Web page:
When law enforcement tricks someone online into accepting sexual offers from a minor, the official creating the situation may be guilty of entrapment.

Engaging in online interactions with others in Georgia can be an innocent activity, and there are many websites that offer opportunities for people to find others who have the same interests. However, the inability to truly know the other person's identity may create some difficulties if sexual innuendo or explicit language become part of the discussion. The age of the person on the other end of the line, and his or her intent, are impossible to verify. At times, law enforcement officials set up misleading encounters online in an attempt to make arrests.

Reports of entrapment cases

The goal of online sex sting operations is to prevent sexual predators from soliciting minors on the internet. However, according to WTVM.com, some people who respond to the false offers are not necessarily doing anything wrong. The wording of the invitation and the conversations that follow may be considered entrapment under certain circumstances.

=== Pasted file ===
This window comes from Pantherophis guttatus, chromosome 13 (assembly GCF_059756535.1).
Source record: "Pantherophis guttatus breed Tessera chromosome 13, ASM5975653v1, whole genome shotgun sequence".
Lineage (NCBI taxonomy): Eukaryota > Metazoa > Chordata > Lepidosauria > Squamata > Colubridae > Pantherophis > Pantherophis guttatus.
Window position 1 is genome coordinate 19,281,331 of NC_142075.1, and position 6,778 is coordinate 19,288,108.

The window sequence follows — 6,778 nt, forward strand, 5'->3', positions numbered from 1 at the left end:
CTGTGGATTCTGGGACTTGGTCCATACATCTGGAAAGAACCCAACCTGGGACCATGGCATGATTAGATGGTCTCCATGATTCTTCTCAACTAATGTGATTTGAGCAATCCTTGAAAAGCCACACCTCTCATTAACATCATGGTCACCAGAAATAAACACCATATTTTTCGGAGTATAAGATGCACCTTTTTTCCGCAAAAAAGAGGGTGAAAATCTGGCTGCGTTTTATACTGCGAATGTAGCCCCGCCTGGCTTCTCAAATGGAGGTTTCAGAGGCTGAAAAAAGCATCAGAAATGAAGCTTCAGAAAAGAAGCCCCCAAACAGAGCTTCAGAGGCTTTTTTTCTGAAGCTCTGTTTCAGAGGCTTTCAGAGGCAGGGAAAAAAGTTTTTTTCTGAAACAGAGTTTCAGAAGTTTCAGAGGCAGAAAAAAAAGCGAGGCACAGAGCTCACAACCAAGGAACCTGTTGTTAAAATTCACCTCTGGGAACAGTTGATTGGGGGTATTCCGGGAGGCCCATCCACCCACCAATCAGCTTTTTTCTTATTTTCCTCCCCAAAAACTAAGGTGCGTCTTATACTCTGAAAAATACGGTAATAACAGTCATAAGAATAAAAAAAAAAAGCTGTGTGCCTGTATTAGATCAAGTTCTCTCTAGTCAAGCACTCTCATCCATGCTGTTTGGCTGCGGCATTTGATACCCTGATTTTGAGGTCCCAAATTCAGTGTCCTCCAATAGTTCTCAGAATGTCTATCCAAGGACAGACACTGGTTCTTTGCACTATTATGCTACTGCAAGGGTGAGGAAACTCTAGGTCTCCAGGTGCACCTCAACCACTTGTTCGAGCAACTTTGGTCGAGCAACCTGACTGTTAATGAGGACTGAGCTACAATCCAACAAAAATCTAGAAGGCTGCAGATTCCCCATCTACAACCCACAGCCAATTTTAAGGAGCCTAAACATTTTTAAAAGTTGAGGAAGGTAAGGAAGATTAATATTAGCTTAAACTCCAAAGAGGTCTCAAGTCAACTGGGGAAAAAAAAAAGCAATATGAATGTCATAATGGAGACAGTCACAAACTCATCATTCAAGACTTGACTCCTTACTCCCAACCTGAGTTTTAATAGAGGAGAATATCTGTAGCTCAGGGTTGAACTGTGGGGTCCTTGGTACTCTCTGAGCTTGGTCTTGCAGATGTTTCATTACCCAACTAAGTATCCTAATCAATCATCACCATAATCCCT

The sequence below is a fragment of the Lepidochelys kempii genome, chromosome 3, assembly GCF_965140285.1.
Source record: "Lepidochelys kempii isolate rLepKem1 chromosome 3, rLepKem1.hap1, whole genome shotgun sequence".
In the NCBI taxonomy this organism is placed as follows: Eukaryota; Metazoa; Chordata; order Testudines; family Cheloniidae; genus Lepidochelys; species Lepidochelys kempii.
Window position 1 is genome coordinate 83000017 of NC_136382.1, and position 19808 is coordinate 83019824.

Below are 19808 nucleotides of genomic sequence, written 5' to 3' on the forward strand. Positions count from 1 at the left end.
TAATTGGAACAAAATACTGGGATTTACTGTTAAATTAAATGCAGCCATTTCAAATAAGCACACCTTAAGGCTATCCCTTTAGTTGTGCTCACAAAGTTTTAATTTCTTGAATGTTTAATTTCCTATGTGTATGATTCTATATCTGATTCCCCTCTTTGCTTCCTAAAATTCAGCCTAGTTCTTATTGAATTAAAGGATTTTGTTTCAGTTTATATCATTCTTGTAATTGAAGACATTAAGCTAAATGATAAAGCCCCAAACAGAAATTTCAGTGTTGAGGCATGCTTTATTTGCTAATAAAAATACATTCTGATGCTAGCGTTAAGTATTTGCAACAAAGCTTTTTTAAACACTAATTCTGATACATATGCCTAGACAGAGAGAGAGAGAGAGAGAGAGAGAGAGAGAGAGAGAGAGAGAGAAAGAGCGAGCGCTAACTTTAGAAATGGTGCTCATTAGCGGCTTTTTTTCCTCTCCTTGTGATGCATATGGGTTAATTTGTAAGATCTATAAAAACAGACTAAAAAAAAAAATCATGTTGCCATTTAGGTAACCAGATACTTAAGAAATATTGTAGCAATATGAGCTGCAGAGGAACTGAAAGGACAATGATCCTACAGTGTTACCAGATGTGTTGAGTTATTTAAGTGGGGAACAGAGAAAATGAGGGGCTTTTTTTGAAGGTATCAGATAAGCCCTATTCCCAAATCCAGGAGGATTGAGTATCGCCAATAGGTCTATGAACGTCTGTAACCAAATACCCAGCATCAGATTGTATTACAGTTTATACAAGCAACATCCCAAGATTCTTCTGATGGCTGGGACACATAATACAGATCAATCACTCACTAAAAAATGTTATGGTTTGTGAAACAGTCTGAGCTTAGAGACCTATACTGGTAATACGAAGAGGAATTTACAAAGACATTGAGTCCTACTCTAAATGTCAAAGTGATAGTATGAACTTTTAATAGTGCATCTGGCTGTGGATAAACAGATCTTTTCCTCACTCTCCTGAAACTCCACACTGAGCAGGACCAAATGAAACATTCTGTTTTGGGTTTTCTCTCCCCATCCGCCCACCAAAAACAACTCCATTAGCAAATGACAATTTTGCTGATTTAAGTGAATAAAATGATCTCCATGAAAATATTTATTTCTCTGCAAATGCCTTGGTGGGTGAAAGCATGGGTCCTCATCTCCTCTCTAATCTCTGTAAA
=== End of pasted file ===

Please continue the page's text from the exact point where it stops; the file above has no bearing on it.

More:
USA Today reports that judges have ruled in favor of the defendant in cases where officers incited the alleged unlawful activity through improper techniques. For example, a young man who is a victim of entrapment may have believed he was talking to a woman who was of legal age, but the undercover official may attempt to convince him later in the conversation that he is talking to a minor.

Those who object to this type of tactic claim that law enforcement may have extra incentive to set up these sting operations in the form of government funding for uncovering sex crimes before they occur. This may then motivate the entrapment activity in order to make arrests and justify further support.

Entrapment as a defense

To prove entrapment, those who are charged with committing of a crime must show that they were talked into participation in an illegal act that they never would have initiated. Further, they must show that it was by this persuasion on the part of a law enforcement official that the evidence against them was obtained.

Merely accepting a false offer is not typically a defense. Instead, whether the operation is considered illegal depends on if the victim can be shown to have a predisposition to commit the act. Initial refusal of repeated offers may be an indication that there was no predisposition, and that the act never would have been committed if the officer had not coerced the defendant.

Entrapment is often difficult to prove. An experienced criminal law attorney may be able to help someone who has been engaged online by an undercover agent who uses illegal methods to make arrests.